Now, for the issues that have arisen.  Monthly benefit people haven't complained much except for the lack of documentation.  But those who have and who've received the documentation seem satisfied that PERS' calculations are correct and unchanged from the 2006/2007 letter.  On the other hand, the lump sum people are completely taken aback by the size of their bills.  I've heard from people who received bills for as much as $61,000.  So, in an effort to explain what *might* be going on, I'm going to share some insight into how those numbers are computed.  First, and probably the most important piece, is the original error.  All regular Tier 1 accounts were credited with 20% for 1999.  This is 8.67% higher than amount ultimately authorized.  So, if you have your 1999 member statement (mailed in May 2000), you can compute the original overpayment quite easily in dollars.  Then, for each year you worked after the March 2000 crediting, the 8.67% grew by 8% compounded.  So if you retired in January 2003, your balance grew by 1.0867 x 1.08 x 1.08 x 1.08 = 1.37 (37%).  So, this answers the first part of the question of how much you were actually overpaid.  But, there is a second part that most people forget about.  Since you removed both the employee balance (yours) and the employer match (which is dollar for dollar in regular accounts), you also owe the same amount for the employer match.  Once you compute how much you owe from your own account, you then double that because the employer match was equally affected.  Monthly benefit recipients have already started to repay this because their total benefit (employee and employer match) has been adjusted downward.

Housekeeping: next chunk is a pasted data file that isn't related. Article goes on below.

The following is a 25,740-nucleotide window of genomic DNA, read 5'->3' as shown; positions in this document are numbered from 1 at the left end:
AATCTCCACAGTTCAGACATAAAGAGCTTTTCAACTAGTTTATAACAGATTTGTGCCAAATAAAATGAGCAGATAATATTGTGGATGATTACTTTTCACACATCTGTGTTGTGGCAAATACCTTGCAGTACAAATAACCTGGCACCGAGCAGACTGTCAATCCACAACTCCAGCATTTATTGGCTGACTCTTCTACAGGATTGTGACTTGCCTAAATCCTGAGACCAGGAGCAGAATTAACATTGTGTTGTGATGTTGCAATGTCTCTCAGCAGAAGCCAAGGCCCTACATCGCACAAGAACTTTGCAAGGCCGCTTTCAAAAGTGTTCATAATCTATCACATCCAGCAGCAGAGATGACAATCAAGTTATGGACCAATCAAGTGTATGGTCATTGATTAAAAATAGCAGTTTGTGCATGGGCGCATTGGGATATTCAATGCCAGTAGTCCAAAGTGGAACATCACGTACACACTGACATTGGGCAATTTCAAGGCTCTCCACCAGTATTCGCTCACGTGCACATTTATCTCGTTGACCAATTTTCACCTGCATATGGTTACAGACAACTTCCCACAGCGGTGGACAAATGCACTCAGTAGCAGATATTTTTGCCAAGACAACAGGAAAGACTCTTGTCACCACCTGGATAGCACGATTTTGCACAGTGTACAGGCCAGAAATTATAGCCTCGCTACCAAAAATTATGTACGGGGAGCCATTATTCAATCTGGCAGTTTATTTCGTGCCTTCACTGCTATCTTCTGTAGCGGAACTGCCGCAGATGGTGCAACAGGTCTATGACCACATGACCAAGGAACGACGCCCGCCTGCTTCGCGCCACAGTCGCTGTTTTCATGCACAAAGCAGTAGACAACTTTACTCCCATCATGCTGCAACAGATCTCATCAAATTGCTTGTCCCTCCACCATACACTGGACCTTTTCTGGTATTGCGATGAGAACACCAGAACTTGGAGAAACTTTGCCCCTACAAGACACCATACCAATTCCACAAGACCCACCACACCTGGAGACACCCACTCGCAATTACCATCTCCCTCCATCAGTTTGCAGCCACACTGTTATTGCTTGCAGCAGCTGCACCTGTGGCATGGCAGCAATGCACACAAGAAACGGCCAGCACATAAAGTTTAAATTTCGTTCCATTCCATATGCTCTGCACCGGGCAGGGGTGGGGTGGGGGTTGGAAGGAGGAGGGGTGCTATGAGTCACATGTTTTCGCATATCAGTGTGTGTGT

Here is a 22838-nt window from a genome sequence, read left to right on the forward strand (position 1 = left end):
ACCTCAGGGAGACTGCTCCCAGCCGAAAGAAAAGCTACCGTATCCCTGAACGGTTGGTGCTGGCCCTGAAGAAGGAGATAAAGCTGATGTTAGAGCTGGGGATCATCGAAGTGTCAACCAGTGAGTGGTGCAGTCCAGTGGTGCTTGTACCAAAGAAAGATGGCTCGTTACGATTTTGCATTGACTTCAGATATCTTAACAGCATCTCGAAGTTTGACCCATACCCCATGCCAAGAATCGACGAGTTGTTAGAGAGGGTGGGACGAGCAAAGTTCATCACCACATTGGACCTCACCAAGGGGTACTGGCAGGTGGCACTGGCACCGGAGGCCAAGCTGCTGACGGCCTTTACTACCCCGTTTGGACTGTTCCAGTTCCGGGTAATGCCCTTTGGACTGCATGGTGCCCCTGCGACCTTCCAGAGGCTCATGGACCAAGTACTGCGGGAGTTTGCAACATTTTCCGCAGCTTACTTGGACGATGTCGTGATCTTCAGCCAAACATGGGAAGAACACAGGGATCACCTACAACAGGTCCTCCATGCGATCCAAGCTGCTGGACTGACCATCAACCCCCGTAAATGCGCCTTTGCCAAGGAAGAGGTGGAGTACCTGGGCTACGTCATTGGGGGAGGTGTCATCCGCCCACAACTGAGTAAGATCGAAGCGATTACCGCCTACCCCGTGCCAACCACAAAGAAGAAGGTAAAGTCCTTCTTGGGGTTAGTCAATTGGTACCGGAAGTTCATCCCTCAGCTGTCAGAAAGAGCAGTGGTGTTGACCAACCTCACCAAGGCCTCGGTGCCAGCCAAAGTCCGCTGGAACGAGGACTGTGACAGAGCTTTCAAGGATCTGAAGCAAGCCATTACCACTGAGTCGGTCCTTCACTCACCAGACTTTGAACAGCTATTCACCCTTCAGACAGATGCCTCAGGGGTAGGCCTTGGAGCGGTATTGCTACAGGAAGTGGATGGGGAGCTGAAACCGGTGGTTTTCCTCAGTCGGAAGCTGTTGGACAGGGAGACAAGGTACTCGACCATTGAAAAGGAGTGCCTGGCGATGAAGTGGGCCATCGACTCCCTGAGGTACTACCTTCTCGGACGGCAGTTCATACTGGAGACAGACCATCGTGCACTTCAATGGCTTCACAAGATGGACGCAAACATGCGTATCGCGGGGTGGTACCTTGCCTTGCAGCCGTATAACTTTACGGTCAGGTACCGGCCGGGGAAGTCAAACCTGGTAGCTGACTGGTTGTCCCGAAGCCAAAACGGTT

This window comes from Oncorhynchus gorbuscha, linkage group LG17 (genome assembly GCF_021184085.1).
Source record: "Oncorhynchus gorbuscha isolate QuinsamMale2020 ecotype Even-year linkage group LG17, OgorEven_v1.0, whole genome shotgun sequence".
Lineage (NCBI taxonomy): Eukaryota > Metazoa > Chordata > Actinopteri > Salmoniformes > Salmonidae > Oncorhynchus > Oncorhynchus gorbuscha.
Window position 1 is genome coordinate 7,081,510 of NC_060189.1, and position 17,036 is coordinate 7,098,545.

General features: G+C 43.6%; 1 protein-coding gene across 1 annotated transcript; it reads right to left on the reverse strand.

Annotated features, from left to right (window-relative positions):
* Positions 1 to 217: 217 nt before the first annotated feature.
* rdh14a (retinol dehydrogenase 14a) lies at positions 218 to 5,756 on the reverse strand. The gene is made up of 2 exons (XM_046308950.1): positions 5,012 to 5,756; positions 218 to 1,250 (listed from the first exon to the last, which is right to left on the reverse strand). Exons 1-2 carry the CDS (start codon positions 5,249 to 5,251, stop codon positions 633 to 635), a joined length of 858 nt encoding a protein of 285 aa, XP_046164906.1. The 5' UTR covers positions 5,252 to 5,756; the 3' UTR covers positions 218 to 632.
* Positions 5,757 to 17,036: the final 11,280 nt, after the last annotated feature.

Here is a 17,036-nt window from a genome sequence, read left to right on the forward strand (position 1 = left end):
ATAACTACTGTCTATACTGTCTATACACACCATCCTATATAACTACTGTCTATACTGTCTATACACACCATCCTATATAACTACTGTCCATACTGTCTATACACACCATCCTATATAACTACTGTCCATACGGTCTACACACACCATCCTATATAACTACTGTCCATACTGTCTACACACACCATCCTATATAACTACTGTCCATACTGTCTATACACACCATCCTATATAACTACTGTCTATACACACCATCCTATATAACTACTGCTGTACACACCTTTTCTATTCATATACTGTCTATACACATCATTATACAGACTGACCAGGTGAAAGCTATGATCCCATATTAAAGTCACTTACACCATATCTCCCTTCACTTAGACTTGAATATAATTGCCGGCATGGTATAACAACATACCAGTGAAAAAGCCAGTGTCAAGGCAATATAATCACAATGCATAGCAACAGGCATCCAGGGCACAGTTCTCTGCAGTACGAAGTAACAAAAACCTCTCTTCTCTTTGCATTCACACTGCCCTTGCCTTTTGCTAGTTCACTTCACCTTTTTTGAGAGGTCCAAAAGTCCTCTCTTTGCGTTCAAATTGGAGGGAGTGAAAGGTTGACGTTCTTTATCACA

So for those lump sum people, the pain is twice as large as you might have figured it to be because you've, undoubtedly, forgotten the employer piece of the equation.  You may also have forgotten about the time value of money.  PERS isn't charging you interest or penalties or anything else.  They are merely charging you for exactly what your overpayment was to the day you retired.  Once you took all your money, you stopped owing any more money, but the amount that you did owe was fixed at that point.

Hopefully this short explanation will help people better understand the balances they find themselves owing PERS.